~ $ ls -al /run/user/dustie/gvfs/smb-share\:server\=server\,share\=disk2/


It shows the files on the remote share. The permissions looks fine too, I think?
Code: Select all
drwx------ 1 dustie dustie
-rwx------ 1 dustie dustie
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Re: Remote drive access bug or permission problem? (Samba/Ne

Postby altair4 on Fri Dec 14, 2012 3:26 pm

The only thing I can think of is a problem on the server.

Can you post the output of the following from the server:
Code: Select all
testparm -s

Or if you can post the output of the entire smb.conf I can run the testparm from that.
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Re: Remote drive access bug or permission problem? (Samba/Ne

Postby TheForumTroll on Fri Dec 14, 2012 3:29 pm

Wait. The permissions are not the same:

Via Nemo:
Code: Select all
drwx------ 1 dustie dustie          0 Nov 10 03:14 Drivers


Via fstab:
Code: Select all
drwxr-xr-x   4 dustie dustie          0 Nov 10 03:14 Drivers



Code: Select all
~$ testparm -s
Load smb config files from /etc/samba/smb.conf
rlimit_max: increasing rlimit_max (1024) to minimum Windows limit (16384)
Processing section "[disk2]"
Processing section "[disk3]"
Loaded services file OK.
Server role: ROLE_STANDALONE
[global]
   server string = Samba Server
   log file = /var/log/samba/%m.log
   max log size = 100
   socket options = TCP_NODELAY SO_RCVBUF=8192 SO_SNDBUF=8192
   preferred master = Yes
   dns proxy = No
   idmap config * : backend = tdb

[disk2]
   comment = disk2
   path = /disk2
   valid users = dustie
   read only = No
   create mask = 0755

[disk3]
   comment = disk3
   path = /disk3
   valid users = dustie
   read only = No
   create mask = 0755
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Re: Remote drive access bug or permission problem? (Samba/Ne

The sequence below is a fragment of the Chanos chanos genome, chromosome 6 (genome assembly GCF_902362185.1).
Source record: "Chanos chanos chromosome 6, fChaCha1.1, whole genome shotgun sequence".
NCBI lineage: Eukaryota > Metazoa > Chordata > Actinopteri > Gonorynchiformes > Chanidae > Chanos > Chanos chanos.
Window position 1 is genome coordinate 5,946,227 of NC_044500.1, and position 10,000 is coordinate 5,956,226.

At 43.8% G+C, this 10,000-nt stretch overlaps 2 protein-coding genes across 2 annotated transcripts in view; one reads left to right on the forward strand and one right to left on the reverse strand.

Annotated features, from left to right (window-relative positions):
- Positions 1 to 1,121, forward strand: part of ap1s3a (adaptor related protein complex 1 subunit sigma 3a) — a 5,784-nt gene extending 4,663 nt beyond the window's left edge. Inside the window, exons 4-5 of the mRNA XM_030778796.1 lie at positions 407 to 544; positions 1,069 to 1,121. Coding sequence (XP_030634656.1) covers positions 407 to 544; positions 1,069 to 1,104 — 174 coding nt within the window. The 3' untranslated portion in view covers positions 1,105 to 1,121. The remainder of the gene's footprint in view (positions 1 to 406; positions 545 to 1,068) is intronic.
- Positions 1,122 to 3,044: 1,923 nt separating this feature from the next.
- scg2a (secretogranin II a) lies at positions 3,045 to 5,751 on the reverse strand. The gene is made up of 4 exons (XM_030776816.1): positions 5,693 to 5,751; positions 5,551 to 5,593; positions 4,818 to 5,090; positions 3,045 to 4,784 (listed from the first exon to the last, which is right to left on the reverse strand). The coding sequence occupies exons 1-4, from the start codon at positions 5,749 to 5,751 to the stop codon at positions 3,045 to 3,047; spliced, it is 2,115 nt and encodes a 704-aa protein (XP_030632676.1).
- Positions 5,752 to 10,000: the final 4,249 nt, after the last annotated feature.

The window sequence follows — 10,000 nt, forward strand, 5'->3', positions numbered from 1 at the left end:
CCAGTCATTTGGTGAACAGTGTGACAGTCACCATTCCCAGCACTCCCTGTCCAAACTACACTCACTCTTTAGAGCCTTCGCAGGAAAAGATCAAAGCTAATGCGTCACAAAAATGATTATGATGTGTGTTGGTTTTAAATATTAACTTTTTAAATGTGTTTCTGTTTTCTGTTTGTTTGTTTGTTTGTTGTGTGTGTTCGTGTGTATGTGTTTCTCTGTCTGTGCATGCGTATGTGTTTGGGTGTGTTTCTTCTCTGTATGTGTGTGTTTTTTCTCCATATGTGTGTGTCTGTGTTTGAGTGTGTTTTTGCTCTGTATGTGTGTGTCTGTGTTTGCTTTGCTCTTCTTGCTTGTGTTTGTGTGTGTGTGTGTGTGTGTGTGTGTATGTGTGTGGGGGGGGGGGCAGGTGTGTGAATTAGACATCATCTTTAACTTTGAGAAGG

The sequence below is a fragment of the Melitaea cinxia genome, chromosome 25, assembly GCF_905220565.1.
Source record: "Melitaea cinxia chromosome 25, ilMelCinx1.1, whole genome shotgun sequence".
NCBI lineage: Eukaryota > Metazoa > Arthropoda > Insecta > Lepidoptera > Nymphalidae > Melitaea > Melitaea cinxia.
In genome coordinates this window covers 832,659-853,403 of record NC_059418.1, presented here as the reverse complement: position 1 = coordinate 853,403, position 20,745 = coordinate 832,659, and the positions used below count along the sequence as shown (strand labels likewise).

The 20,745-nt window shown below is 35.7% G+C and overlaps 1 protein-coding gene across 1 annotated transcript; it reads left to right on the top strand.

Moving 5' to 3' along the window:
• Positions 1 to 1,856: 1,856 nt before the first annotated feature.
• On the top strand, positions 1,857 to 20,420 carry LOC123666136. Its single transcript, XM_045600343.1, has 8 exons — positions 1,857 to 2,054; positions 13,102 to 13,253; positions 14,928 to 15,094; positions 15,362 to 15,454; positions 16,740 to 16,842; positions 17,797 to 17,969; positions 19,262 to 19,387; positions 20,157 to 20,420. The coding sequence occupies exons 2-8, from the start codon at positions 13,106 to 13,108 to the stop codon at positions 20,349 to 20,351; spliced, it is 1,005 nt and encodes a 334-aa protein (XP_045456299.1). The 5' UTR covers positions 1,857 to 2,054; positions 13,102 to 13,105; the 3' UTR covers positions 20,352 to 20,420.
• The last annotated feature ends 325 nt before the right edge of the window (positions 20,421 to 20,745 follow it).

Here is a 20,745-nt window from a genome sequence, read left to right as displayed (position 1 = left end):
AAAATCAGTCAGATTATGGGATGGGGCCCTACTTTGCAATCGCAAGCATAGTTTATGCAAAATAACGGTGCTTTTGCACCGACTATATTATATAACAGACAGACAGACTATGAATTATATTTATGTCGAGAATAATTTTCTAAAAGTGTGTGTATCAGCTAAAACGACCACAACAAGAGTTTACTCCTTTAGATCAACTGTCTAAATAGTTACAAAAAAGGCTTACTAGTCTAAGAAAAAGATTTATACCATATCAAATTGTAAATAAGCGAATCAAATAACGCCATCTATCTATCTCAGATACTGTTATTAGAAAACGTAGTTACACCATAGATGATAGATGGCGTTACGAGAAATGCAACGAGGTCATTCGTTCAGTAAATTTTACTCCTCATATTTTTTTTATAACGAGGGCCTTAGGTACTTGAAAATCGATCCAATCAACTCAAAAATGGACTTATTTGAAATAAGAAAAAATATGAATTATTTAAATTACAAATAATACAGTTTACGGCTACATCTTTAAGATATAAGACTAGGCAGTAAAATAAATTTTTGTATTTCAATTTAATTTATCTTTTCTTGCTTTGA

Postby altair4 on Fri Dec 14, 2012 4:01 pm

Wait. The permissions are not the same:

The resulting permissions wouldn't be the same. In fstab you specify the permissions with gvfs it's out of your control. It's sort of kind of what happens with mouning an NTFS partition. Mount it through Nemo and it's user:user 700. Mount it through fstab and it can be anything you want.

Just out of curiosity, is that the default smb.conf in an Ubuntu server? It seems to be missing some "stuff". I guess if it was a real problem it would fail with an fstab mount of it's shares. It's just that I've never seen one so sparse before.

I'm stalling for time in case you didn't pick up on it :? I'm trying to figure out why one mount method works and the other doesn't. At the moment I'm focused on that create mask value.
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Re: Remote drive access bug or permission problem? (Samba/Ne

Postby TheForumTroll on Fri Dec 14, 2012 4:19 pm

No, that's just what testparm prints. The smb.conf is a lot longer.


Code: Select all
# This is the main Samba configuration file. You should read the
# smb.conf(5) manual page in order to understand the options listed
# here. Samba has a huge number of configurable options (perhaps too
# many!) most of which are not shown in this example